Of course, I would be remiss if I didn’t bring up the fact that this movie stars none other than Bernie Lomax himself (sure, his real name is Terry Kiser, but honestly, he’ll always beBernie to me). Do I watch this movie imagining that The New Blood is actually an origin story for Weekend at Bernie’s? You’re damn right I do, and it absolutely tickles me. Look for my fan edit to come out next summer.
But, what’s more, I think Dr. Crews is one of the all-time great horror movie scumbags. This is a guy who drags a mentally unstable girl out to the scene where she inadvertently killed her father under the pretense of helping her, but of course he’s just looking to exploit her for his own personal gain. As if this weren’t enough, he uses this same girl’s mother as a human shield the first chance he gets when confronted by our favorite anti-hero.
Crews’ vibe is very reminiscent of another genre proto-dick, Aliens’ Carter Burke. Both are arguably more evil than their respective series’ primary villains. By this point, Jason, like the Xenomorphs, is just kind of doing what he does. But Crews, like Burke, is willing to put any number of people in harm’s way for his own personal gain. Put another way, at least you don’t see Jason screwing people over for a percentage.
Carrie vs. Jason Works, Damn It!
I understand that for most fans of the series, pitting Jason against a girl with telekinetic powers doesn’t just jump the shark, it then crashes into a mountain made of more sharks. And I know that this seems a poor substitute for the Freddy vs. Jason movie that was in the works at the time (hey, it only took a year or 15 for that to get off the ground). But I have to admit that I’m a Tina fan, and I enjoy the twist of having a final girl who can dole out a little punishment.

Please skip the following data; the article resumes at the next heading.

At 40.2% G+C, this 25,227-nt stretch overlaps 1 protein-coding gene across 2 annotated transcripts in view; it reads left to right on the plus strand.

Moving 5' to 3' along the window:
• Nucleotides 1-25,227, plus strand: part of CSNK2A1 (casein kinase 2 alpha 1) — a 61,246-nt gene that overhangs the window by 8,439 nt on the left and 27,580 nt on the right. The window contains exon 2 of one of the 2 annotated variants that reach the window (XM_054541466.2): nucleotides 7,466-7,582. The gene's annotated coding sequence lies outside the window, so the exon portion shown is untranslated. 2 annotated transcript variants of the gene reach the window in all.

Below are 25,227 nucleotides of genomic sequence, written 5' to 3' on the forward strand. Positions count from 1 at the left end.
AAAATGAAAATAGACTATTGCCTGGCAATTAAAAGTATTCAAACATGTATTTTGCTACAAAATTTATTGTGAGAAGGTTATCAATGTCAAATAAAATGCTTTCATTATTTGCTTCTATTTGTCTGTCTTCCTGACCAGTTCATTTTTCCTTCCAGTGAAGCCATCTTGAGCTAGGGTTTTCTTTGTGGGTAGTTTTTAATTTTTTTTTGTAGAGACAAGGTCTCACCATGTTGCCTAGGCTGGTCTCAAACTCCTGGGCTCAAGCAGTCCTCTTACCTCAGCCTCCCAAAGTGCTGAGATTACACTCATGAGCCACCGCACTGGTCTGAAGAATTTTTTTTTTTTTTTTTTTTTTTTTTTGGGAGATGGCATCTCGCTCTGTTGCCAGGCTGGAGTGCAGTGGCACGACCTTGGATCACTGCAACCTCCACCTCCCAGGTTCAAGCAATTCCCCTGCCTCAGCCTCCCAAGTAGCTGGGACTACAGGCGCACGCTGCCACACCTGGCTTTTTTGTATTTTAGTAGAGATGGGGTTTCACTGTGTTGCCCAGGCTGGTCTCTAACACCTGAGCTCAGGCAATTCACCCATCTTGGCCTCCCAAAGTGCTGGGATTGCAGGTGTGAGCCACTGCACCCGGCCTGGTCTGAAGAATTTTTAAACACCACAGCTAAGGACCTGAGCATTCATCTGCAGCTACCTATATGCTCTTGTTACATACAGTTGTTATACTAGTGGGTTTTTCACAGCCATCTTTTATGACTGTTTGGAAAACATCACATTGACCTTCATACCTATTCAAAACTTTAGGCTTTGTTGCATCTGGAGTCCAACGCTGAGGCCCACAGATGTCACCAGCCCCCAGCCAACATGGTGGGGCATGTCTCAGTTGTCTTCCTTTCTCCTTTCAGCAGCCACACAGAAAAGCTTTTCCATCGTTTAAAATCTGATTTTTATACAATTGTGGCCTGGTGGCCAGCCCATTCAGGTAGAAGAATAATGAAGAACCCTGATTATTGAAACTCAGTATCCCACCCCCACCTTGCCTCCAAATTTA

What’s more, Tina’s visions add a nice layer of creepiness to the proceedings. Picture, for example, driving down the road only to catch a vision in your headlights of some zombified goalie impaling your mother with a tree trimmer. Some people may not like having a dash of surrealism dropped into their undead slasher soup, but I enjoy seeing them shake things up a bit.
Going back to the idea that Tina gives as well as she gets, I think this element is the reason that Kane Hodder truly shines in his debut turn as Jason. A lot of people dig the rage he brings to the role over the course of four movies, but the reason he works best in The New Blood is that it’s not just rage. There’s an element of exasperation for Jason as he tries doing his thing, but now here’s this freak that can fling nails at his head and set him on fire with nothing more than an intense look on her face. This isn’t how it’s supposed to go, and Hodder’s great at conveying how much this particular turn of events really pisses him off.
One thing that seems to be commonplace among fans of the Friday the 13th series is that their favorite entries often coincide with which ones they saw first. I must admit that this kind of nostalgia likely factors into my enjoyment of The New Blood. It’s one of the earliest movies that I remember watching with my mom when I was around five years old (let’s hear it for the old USA Network Friday the 13th marathons!). But I will always maintain that while The New Blood may not be the most elegant movie in a series that was never that elegant to begin with, I respect Buechler for working within his strengths. He created a movie that features a series of fun kills that show off his impressive abilities with fake blood and latex. For that, I’ll always respect this movie that just kind of said “screw it” and managed to be an entertaining dumpster fire that still brings me joy to this day. Except Eddie. To hell with Eddie, I’m glad he’s dead.Next: Deadly Pleasures: A NIGHTMARE ON ELM STREET 5: THE DREAM CHILD (1989)